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Inquiry into ‘broken’ mental health system begins


Matt Woodley


2/07/2019 3:17:16 PM

The Royal Commission into Victoria’s Mental Health system has been dubbed a ‘once-in-a-lifetime opportunity for reform’.

Andrew Robb
Former trade minister Andrew Robb, one of four witnesses on day one of the Royal Commission, believes ‘hundreds of thousands’ of people live and die with a mental illness. (Image: David Crosling)

Commission Chair Penny Armytage prefaced the inquiry’s public hearings on Tuesday by stating the overall goal is to design a system for the future, adding the ‘clear message’ is that more of the same would not be enough.
 
‘The calling of this Royal Commission is … an acknowledgement that the mental health system is broken,’ she said.
 
‘We don’t want to fill in the potholes, we want a new road.’
 
The Royal Commission has already spoken to more than 1600 people and received in excess of 1000 written submissions.  Ms Armytage said the personal and often painful stories have had a ‘deep impact’ on the commissioners.
 
‘We have heard about people wanting to get help, to be told they were not sick enough or not suicidal enough to receive care,’ she said.
 
‘One parent told us about the stark difference in support they received for one child with cancer and one with a mental health condition.
 
‘In these stories there is often an acknowledgement that while sometimes our health is a lottery, our mental health system should not be.’
 
Evidence provided to the commission points to an overall rise in the prevalence of emergency department presentations for mental health issues, eating disorders, and mental illness linked to alcohol and drugs like ice. Ms Armytage said the four commissioners have been especially troubled by reports of children in distress and increasing suicide rates among young people.
 
‘Young people are more likely to die by suicide than in a road accident,’ she said.
 
‘We find this evidence confronting, that our young people, our very young people, are not enjoying good mental health and are increasingly experiencing high levels of distress.’
 
The Victorian Government has already pledged to implement all of the inquiry’s recommendations, despite the expected substantial investment such an undertaking would require.
 
Victorian Mental Health Minister Martin Foley said the current ‘broken’ system costs $2 billion annually and that increased funding has not produced better results.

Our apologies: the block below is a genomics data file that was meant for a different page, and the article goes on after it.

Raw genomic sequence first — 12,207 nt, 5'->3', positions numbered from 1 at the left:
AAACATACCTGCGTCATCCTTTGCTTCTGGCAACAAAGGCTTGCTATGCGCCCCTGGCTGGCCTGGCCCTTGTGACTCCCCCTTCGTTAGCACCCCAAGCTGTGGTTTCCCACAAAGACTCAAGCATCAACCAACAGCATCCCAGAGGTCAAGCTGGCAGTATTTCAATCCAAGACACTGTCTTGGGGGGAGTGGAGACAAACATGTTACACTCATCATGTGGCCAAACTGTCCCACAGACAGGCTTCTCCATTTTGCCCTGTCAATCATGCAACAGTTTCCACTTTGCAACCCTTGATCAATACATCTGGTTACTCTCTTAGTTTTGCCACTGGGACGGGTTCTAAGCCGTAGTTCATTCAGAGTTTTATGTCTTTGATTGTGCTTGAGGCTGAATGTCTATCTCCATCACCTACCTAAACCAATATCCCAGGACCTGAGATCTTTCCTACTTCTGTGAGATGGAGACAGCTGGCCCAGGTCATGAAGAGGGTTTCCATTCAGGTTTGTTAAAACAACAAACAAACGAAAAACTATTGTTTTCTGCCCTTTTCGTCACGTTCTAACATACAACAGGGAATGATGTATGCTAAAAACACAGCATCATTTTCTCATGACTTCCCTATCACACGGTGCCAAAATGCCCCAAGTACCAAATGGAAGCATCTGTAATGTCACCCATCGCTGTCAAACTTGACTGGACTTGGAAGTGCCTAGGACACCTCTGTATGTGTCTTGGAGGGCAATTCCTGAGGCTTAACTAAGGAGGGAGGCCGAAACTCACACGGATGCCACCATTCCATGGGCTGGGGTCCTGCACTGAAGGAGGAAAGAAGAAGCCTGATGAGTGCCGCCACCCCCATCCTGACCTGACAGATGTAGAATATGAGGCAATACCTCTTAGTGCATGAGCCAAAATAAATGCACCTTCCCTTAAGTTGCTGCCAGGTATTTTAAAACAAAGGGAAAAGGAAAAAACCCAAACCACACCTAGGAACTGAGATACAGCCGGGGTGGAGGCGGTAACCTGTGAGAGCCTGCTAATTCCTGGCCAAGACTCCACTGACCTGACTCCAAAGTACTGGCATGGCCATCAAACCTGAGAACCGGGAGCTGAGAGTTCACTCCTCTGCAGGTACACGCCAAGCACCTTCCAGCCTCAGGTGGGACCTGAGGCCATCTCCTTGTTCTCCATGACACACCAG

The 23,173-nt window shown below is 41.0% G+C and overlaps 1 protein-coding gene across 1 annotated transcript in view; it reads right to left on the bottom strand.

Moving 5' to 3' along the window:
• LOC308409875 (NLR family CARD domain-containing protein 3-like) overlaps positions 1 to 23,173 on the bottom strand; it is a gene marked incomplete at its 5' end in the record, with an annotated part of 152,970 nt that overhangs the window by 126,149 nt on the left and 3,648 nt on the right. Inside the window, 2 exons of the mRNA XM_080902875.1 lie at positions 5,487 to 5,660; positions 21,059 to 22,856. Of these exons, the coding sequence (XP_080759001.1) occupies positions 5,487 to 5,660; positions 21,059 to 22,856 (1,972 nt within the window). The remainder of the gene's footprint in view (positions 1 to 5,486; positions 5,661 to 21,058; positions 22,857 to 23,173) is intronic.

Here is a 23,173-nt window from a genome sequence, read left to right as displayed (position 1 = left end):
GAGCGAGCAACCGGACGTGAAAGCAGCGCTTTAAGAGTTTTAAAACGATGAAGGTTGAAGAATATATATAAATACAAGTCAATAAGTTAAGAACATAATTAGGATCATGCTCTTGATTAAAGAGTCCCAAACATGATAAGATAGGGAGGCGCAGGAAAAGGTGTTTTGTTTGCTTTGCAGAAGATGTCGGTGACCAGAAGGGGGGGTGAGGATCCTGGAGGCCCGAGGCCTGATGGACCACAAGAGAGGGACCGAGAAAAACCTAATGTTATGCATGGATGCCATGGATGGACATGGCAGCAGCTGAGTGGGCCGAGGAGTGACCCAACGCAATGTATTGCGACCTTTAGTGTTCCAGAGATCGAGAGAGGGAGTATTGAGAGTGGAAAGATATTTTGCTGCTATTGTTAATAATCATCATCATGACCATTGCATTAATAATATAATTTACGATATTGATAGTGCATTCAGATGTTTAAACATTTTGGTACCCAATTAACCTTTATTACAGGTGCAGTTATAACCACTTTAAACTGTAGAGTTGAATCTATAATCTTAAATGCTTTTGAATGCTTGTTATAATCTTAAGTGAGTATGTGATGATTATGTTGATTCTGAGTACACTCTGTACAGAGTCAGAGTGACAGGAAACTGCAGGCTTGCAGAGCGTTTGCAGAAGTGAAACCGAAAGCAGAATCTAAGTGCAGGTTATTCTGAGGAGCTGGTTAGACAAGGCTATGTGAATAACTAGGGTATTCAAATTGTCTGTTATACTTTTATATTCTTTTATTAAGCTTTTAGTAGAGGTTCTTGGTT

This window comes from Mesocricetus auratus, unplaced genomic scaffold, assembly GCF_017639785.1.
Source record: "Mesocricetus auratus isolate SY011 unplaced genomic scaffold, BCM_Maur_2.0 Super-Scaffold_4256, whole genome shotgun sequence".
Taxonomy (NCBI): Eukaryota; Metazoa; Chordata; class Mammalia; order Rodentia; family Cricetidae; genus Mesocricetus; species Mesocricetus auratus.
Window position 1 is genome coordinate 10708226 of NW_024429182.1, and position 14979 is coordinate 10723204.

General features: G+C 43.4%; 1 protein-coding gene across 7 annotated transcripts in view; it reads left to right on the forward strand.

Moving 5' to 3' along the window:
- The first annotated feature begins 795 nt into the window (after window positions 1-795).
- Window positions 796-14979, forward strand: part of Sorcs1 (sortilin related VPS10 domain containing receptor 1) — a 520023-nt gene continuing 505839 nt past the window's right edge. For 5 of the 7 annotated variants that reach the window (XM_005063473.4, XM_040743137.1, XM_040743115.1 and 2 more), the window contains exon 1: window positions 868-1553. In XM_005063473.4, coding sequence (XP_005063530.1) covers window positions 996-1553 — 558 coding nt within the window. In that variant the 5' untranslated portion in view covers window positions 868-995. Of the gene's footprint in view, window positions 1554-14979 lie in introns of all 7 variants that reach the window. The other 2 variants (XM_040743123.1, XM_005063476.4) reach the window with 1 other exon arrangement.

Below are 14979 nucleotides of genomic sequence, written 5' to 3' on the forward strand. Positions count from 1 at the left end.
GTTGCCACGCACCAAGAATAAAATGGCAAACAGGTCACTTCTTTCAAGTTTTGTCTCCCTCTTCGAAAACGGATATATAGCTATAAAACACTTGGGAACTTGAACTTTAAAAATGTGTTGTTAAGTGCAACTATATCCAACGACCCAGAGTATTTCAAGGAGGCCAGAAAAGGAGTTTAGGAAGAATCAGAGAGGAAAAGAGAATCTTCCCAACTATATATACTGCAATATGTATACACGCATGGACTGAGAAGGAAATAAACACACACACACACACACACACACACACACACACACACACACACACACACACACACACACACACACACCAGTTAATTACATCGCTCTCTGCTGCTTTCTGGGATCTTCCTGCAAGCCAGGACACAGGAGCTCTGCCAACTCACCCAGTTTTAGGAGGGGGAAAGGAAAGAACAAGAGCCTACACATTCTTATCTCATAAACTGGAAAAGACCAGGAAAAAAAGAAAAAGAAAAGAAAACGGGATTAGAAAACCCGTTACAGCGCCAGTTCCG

‘Whatever the recommendations that come out of this royal commission are, the Government guaranteed it will implement those recommendations,’ he said.
 
‘We know that will be costly but this Government has a proven track record in the space of social policy reform of funding pathways to building better systems.’
 
Mental health advocate and retired AFL footballer Wayne Schwass and former trade minister Andrew Robb were two of four witnesses to provide evidence on the first day. Both spoke about the stigma attached to mental health.
 
‘I think there are hundreds of thousands who just live with it and die with it,’ Mr Robb said.
 
‘In many cases no one really knows about it.’
 
According to Ms Armytage, more than 20% of Victorians experience a mental health condition in any given year, while nearly half will experience a mental health condition in their lifetime.
 
‘When it comes to our families and loved ones, there is a one-in-two chance they will experience a mental health condition during their lifetime,’ she said.
 
‘It is estimated that mental health conditions are more prevalent in our community than all cancers combined.’
 
The Royal Commission is accepting submissions until 5 July and will deliver an interim report by November. A final report is slated for October 2020.



mental health royal commission Victoria



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Dr Gwenyth Francis   3/07/2019 7:22:19 AM

I am a general practitioner who chose to study psychotherapy as there were patients of mine not doing well with the current mental health system whilst others did. The issue for this quite large group of people, was the fact that they had suffered significant maltreatment, attachment disturbance, loss and abuse in childhood. The ACE study confirms this and neuroscience is demonstrating there are brain developmental structures that occur because of childhood maltreatment and the risk of mental illness, addictions and suicide rises significantly. For these people, the impact of trauma and the havoc it has created in their lives needs to be addressed and this requires longer term therapies in a safe relationship as they do not respond well to cognitive behavioural therapy. They become at high risk for suicide, PTSD, resistant depression, eating disorders, even psychosis and a revolving door in the drug and alcohol unit. The approach for these people needs to change.


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